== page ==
The representative of Malaysia said lack of knowledge about other communities is contributing to the growing xenophobia, while Iran’s delegate said that measures such as a Muslim travel ban and the use of the term “Islamic terrorism” are ways of encouraging Islamophobia. The representative of Japan sent condolences to the victims and condemned all forms of terrorism, while the representative of Kazakhstan called for dialogue between civilizations. Nigeria’s delegate called the resolution a significant demonstration of the international community’s commitment to tolerance.
The Assembly then turned to the draft on “International Delegate’s Day”. Introducing that text, Andrei Dapkiunas, Deputy Minister for Foreign Affairs of Belarus, said that United Nations delegates are not merely ceremonial. Calling for more recognition for the efforts of all diplomatic workers, he said the text is not just a pretext for an additional holiday. “People make history, people make the United Nations,” he stressed.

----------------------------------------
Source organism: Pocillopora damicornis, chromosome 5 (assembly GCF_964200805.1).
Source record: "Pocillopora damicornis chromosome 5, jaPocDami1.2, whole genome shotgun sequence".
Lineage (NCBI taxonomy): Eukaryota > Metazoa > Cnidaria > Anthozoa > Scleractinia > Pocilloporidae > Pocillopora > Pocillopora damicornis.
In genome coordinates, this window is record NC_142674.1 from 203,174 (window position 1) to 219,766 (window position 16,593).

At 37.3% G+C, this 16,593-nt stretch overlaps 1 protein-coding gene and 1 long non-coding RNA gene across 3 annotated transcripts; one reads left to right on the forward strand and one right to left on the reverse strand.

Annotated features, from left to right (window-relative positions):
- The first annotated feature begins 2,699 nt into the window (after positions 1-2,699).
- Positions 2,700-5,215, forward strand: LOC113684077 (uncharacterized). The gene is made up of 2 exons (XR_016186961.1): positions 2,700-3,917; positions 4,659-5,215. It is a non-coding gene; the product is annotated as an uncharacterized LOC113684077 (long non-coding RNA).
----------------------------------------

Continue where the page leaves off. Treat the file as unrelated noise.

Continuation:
By the terms of that text, adopted without a vote, the Assembly decided to designate 25 April as International Delegate’s Day, to be observed every year, beginning in 2020. By further terms, the Assembly invited all Member States, the organizations of the United Nations system and other international and regional organizations, as well as non‑governmental organizations and individuals, to observe the Day, in an appropriate manner to highlight the role of the delegates of the States Members of the United Nations in fulfilling the main goals of the United Nations.
Speaking in explanation of position after adoption, the representative of the European Union said that despite joining the spirit of consensus around the text, the bloc is concerned that this resolution does not provide any specific added value while running the risk of diminishing the public image of the United Nations.